I am a little worried about Myrtle Beach… I have been attending the Myrtle Beach Bike Weeks for many, many years now. It was an easy rally to attend, as it would double as a vacation to visit my grandparents who lived there up until last year. MB was always a rally with a different feel; less riding than Sturgis and Laconia, attractions and landscape similar to Daytona, but with worse traffic, and bikers had their choice of evening entertainment, one of the many strip joints, or a round of mini golf, up to you!
The rally has been upsetting locals for many years. Myrtle Beach is a huge retirement community and makes its primary income from tourism, both spring breakers, and golf devotees. The beachfront properties are huge, plenty, and reasonably priced. The restaurants and bars are not bad, and the inflated prices could be worse. Problem is, many locals remember when MB was not such a huge destination, when their streets were a bit quieter and the lines to get into restaurants were shorter. I believe that as the local population continues to age, the relaxed sprit goes by the wayside and folks start complaining more loudly, apparently loud enough to be heard over straight pipes.
This year’s Fall Rally has just started and will run through the end of the week. New sound ordinances and other “anti-rally” laws have been put into place and will be tested at this much smaller event (the fall rally attracts around 60,000 bikers as opposed to the spring rally’s 300,000). So far, the police are planning bike checkpoints that will force all traffic to stop while bikes are checked for sound level violations, equipment violations, and licenses, registration and insurance information is confirmed. It may not be too big of a hassle to the 60k riders who are currently rolling into town, but you can bet that when the spring rally rolls up, there will be perpetual gridlock. It will take you all day to get from Barefoot Landing to the Esplanade. If anything, the rally will have to get longer simply because you can only see half as much in the currently allotted time.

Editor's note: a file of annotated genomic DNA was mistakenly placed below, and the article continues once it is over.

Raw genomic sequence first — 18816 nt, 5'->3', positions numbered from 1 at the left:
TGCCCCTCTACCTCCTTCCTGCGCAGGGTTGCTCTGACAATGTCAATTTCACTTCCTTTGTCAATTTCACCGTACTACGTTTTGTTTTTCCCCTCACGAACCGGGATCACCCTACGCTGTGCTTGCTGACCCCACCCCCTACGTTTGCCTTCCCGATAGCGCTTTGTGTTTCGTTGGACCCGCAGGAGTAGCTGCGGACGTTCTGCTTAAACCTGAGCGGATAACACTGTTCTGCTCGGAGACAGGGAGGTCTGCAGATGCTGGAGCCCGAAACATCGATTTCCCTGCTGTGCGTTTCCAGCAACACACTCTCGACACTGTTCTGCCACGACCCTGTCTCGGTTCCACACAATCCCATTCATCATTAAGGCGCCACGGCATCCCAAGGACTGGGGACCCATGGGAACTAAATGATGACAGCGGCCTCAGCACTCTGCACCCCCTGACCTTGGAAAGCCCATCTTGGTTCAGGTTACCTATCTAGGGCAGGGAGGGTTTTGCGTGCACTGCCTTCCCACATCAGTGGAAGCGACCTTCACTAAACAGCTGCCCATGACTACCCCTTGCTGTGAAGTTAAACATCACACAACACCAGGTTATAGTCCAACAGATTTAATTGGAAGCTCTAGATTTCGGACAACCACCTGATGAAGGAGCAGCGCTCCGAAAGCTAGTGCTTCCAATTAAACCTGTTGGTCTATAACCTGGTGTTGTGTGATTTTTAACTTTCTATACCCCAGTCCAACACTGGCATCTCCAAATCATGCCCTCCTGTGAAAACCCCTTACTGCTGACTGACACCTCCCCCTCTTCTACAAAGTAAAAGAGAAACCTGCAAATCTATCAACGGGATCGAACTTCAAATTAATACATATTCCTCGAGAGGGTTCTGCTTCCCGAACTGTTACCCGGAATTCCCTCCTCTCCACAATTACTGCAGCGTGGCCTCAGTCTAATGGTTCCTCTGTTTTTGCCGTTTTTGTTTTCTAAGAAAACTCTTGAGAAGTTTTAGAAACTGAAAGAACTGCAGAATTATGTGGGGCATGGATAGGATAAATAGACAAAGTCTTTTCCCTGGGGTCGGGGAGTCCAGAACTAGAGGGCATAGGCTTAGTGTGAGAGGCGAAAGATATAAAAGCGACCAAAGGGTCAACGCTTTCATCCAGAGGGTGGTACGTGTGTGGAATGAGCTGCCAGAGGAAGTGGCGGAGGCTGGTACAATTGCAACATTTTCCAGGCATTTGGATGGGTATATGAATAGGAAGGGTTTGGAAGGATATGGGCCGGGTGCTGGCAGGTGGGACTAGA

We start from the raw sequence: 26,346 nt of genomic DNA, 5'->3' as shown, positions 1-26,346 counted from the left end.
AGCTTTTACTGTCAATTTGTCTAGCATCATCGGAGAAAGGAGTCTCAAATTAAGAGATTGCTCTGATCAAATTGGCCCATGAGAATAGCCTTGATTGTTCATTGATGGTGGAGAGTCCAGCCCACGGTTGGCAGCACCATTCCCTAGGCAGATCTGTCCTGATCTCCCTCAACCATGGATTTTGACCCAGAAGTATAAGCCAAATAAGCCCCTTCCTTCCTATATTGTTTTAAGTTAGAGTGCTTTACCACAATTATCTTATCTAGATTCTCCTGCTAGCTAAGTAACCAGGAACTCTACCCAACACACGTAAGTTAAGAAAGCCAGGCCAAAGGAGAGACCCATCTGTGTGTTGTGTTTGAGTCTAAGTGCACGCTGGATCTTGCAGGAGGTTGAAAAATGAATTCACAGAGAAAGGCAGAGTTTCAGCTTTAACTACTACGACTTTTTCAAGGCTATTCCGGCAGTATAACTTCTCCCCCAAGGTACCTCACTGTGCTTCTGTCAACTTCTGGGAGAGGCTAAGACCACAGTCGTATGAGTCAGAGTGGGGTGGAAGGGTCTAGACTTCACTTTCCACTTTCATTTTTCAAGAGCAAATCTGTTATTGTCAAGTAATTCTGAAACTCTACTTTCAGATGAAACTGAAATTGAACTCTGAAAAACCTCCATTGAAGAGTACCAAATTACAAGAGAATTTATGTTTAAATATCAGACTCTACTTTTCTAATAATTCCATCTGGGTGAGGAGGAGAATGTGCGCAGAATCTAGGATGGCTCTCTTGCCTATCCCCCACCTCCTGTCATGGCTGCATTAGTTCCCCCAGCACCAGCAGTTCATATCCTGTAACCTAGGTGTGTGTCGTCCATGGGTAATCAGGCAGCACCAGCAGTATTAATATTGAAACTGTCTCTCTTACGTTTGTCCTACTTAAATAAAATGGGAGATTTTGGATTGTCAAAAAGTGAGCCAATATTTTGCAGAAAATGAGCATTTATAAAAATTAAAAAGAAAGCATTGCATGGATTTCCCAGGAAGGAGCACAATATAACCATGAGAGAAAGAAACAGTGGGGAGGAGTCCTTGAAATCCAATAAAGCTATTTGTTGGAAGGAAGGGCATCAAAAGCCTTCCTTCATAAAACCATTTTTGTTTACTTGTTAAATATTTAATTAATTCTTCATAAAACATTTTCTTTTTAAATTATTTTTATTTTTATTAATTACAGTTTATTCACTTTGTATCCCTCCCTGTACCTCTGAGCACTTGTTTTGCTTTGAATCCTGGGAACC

The rally talks are serious folks and I, for one, will not be surprised to find out that future rallies are cancelled and the event is cut off. With all the money that the rally brings to the area, locals claim that it is not that far above and beyond a good week of attendance by quiet and well-behaved beachcombers. Well, I think they will eventually look back on that idea as a huge mistake.
As of this moment, Myrtle Beach has created 15 new ordinances concerning Bike Week. The ones that will most likely affect the average attendee are: helmet and eyewear required (only in Myrtle Beach city limits – SC is a no helmet state for anyone over 21); no loud mufflers (over 87 decibels); photo ID required for hotel/accommodation check in as well as ID of all guests per room and of all vehicles in parking lots; no open containers; no trailers parked on public streets; no use of parking lots for non-parking activities; and only two motorcycles allowed per parking space (including metered and pay parking).
The ordinances in combination with a limit placed on vendor licenses has set the stage to phase out the motorcycle events held in this tourist town. And, some folks are already questioning the ability of the Myrtle Beach City Council to pass such ordinances. The most obvious problem is the helmet and eyewear ordinance. South Carolina has no law requiring a helmet for motorcycle riders over the age of 21, and a law firm from Virginia has already filed suit against the city to see if the city law overriding the state law is constitutional. I would like to think not.
I will do my best to keep you apprised of what is happening in Myrtle Beach this year. You may also visit the local news website for very valuable info including a full list of new city ordinances (www.myrtlebeachonline.com).
Love, Respect, and Ride Safe